Stonehenge road tunnel approved... again
By Mike Hayes18 July 2023
The UK’s Department for Transport (DfT) has approved plans to construct a road tunnel near the historic site of Stonehenge in England.
Transport Secretary Mark Harper has granted a Development Consent Order (DCO) for the project, which will be located on the A303, one of the major roads between the county of Devon and the capital London.
Previously, a DCO was issued for the €2 billion scheme, but it was quashed by the High Court in July 2021, due to concerns about its potential environmental impact on the UNESCO World Heritage Site.
The new plans involve a comprehensive overhaul of eight miles of the A303, including the construction of a 3.2km-long road tunnel.
Former Transport Secretary Grant Shapps had given the project the green light in November 2020, despite objections from officials at the Planning Inspectorate who warned of “permanent, irreversible harm” to the area. However, the decision was challenged by the Save Stonehenge World Heritage Site alliance and overturned in the High Court.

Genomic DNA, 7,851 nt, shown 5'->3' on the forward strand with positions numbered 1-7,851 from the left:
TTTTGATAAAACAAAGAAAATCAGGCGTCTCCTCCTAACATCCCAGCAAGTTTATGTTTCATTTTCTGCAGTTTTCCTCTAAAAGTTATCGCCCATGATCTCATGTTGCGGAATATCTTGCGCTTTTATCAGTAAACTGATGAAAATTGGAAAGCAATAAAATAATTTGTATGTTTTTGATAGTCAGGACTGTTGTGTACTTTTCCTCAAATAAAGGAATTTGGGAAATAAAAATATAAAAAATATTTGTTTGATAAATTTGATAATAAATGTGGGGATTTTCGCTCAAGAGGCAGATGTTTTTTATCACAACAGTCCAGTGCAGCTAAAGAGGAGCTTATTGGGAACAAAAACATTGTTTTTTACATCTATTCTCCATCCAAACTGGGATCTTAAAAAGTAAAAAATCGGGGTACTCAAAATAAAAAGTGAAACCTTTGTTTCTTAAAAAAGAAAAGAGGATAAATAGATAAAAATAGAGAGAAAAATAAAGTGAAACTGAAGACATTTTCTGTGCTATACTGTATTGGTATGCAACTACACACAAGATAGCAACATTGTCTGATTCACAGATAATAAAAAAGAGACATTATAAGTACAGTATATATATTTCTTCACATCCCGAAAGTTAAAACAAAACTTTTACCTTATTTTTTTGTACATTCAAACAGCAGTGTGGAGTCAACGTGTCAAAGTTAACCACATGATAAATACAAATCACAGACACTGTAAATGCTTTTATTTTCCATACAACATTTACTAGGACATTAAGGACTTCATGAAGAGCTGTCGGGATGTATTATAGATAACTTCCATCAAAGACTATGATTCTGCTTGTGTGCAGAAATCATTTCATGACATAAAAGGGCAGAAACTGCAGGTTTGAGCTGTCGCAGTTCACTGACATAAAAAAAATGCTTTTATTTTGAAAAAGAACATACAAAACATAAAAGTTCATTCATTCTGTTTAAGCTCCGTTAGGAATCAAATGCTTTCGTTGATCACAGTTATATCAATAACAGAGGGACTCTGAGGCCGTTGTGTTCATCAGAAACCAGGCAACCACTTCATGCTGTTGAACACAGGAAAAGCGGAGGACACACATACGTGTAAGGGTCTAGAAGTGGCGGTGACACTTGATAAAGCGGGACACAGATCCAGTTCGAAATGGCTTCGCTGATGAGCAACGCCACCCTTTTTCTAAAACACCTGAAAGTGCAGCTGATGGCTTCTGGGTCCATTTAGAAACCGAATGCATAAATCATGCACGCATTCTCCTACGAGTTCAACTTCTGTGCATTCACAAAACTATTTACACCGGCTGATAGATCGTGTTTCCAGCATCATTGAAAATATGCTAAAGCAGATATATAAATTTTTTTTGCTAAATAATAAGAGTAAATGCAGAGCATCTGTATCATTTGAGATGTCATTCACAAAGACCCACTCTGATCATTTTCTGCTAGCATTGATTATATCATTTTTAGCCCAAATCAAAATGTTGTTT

In a 64-page letter granting fresh approval, the DfT stated that Transport Secretary Mark Harper is “satisfied” that the project’s negative effects on spatial, visual relations, and settings are “less than substantial” and should be weighed against the public benefits.
Steve Gooding, director of the RAC Foundation, said, “The likelihood must be that objectors will already be poring over the Secretary of State’s lengthy and detailed decision letter looking for grounds on which to launch another legal challenge.”
He also highlighted the funding hurdle the project faces and the economic constraints on the DfT’s budget.